Three doors were set along the western wall, opposite the keep entrance: a single door on the left, double doors in the center, and another single on the right. The Tower seen from the distance rested above the double doors, a broken and crumbling shell. Shattered stairs and walls pointed at the sky with no true usefulness.

Konstantin moved to the center of the courtyard, while Alexi ordered Ivor through the door. It took the ’jack some doing, but it finally made it through.

Blegovian moved straight up to the double doors in the center, and when he tested them, they creaked and pushed inward a touch, as though they have been moderately kept up. The trollkin paused and listened through the crack and thought, for a second, that he heard a groan or creak from inside.

Meanwhile, Pravo advanced through the heavy snow to the single door on the left. “Première à gauche,” Josephine sighed, following the spy, who placed his ear to the door. Blegovian stumped over to join the others at the door. He nodded back toward the double door and said, “Not sure, might be trapped. Seems more used, and I heard a noise when I cracked it.”

Pravo gestured for silence. “Somethink in here, too,” he said quietly. “Make call, Llaelese.”

Josephine pointed decisively to the nearby door, backing up and gesturing to the trollkin. Pravo stood aside, and Blegovian shrugged, pushing open the door.

The door opened to an armory, broken racks and shelves littering the floor. There were broken Orgoth arms and armor scattered about, shattered from use or age. A couple of corpses sprawled on the floor, one beheaded, the other run through. The corpses wore sailor uniforms. A few daggers and other solid metal pieces can be found still intact and could be used or sold for a good price.

Pravo peeked around his companions with narrowed eyes. “I heard somethink!” he insisted. The Contingent paused quietly, listening. Then the spy pointed at a door sitting ajar in the back of the armory, beyond the wreckage. “There it is again. Somewhere farther in. I say we advance.”

“Agreed,” said Josephine.

Blegovian nodded to Pravo and snuck over to the other door, avoiding fallen debris and corpses. Through the door he found what appeared to be the old barracks. The trollkin moved in, searching around. Sundered beds and broken furniture were strewn about haphazardly. There was another door in the back that was open just enough for a single person to squeeze through if they were waif-like. There was a single sailor corpse in the room, a large chunk hewn out of its side. It appeared fresher than the two in the armory.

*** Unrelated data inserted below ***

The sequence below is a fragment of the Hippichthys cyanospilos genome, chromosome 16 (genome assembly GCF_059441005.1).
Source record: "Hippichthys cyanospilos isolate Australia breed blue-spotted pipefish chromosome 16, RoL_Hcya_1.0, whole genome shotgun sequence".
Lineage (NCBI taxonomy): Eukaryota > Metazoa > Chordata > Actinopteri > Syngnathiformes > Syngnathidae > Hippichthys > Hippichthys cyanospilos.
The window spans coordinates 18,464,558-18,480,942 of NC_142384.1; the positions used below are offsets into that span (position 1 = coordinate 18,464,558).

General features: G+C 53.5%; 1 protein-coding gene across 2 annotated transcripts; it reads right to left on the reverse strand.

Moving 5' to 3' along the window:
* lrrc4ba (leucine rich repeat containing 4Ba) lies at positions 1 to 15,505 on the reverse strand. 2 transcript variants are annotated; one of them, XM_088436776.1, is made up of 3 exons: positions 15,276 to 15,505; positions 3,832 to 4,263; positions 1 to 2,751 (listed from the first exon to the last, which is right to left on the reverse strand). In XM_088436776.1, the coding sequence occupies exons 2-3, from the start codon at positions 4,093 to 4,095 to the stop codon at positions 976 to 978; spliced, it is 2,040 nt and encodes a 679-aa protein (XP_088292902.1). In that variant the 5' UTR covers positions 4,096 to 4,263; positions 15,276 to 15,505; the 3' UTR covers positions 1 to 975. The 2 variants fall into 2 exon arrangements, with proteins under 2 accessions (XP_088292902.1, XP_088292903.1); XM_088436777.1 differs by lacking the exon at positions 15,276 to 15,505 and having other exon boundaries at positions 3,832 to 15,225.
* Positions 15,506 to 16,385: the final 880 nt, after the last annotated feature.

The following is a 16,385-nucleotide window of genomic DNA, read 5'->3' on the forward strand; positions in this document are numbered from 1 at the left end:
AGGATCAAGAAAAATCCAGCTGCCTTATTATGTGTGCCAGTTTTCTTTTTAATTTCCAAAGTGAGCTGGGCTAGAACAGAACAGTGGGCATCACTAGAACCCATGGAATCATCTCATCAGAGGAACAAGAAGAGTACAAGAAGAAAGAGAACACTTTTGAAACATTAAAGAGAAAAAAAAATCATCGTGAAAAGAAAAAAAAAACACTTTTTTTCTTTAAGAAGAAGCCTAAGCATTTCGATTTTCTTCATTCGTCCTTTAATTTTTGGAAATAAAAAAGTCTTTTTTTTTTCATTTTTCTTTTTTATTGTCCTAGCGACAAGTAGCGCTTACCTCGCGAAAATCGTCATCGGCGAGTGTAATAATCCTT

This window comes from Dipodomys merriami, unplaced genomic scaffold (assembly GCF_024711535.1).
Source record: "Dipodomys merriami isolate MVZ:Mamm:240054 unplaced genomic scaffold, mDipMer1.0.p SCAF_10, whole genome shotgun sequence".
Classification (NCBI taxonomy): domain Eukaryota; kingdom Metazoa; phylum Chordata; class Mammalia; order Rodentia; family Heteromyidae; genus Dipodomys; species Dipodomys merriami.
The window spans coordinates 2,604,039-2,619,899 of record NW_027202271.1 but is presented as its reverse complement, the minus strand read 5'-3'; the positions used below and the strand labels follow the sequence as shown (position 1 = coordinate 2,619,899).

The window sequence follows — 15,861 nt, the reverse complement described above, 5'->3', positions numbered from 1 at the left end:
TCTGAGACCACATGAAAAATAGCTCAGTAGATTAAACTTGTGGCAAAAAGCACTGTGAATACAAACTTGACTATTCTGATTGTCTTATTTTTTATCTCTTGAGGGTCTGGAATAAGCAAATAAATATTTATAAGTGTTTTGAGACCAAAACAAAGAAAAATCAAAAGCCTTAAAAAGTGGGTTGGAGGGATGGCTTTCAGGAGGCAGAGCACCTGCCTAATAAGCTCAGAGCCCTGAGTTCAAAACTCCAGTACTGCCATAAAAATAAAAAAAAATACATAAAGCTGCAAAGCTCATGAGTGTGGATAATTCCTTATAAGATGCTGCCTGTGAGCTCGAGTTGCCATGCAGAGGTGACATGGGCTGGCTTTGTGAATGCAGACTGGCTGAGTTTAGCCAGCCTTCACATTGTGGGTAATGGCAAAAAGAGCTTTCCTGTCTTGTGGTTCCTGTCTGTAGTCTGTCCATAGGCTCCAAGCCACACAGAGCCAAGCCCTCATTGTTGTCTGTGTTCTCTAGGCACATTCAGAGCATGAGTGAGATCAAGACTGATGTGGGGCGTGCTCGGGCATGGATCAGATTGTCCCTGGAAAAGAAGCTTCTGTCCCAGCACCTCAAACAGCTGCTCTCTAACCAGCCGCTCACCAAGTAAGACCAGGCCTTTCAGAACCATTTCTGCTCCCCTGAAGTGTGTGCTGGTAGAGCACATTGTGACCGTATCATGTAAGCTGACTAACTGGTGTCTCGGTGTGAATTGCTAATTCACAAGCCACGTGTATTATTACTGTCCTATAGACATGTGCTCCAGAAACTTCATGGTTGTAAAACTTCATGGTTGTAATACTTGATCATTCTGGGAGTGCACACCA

Konstantin joined Blegovian in the room, pike trained on the door. The others trailed in behind them, Alexi in the rear, since Ivor was stuck outside in the courtyard. The trollkin crossed the room to the other door, peeking his head through the crack. There was a long hallway beyond the door.

Pravo approached the door and held up a hand for silence. “Up ahead,” he hissed. “Same shufflink sound. Also, wood … groanink?”

“I can’t imagine what would make such noises,” said Josephine.

Blegovian shrugged and slowly opened the door to squeeze through, looking around. The hallway branched to his right and stopped ahead at a closed door. He motioned for the others to follow, moving down the hallway quietly.

They heard wood creak and stop suddenly from the room to the right, but ahead they another noise beyond the door – some kind of louder grunt and then some kind of halting language.

Pravo gestured back to Konstantin to indicate potential hostiles, then stepped out of the Iron Fang’s path. Konstantin marched into the room at a half-job pace, trailed closely by Josephine. When the Iron Fang reached the door he drove his blasting pike into the wood and detonated it. The door exploded, blown to flinders, and caught the two pirates inside by surprise. They looked pale and gaunt, and their eyes exhibited a light green glow. They raise their swords.

Konstantin moved into the room and fired his cannon shield into the enemy on his left. It blew a hole right through him. Josephine advanced next, firing twice at the other pirate and taking him out of action. Blegovian moved into the room after the guns were done firing, rubbing his ears with his fingers from the deafening noise. As the Contingent began searching the room, the corpse with two holes in him began to pick itself up from the ground, snarling something in Sulise, its eyes flaring green.

“дерьмо!” swore Pravo, throwing a pair of knives at the risen corpse. The first blade spun the creature around, and the second imbedded itself in an eye socket. Squish. Thump. The corpse remained still, the glow from the eyes faded. The keep was silent. “What the hell?!” the spy demanded.


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Jozh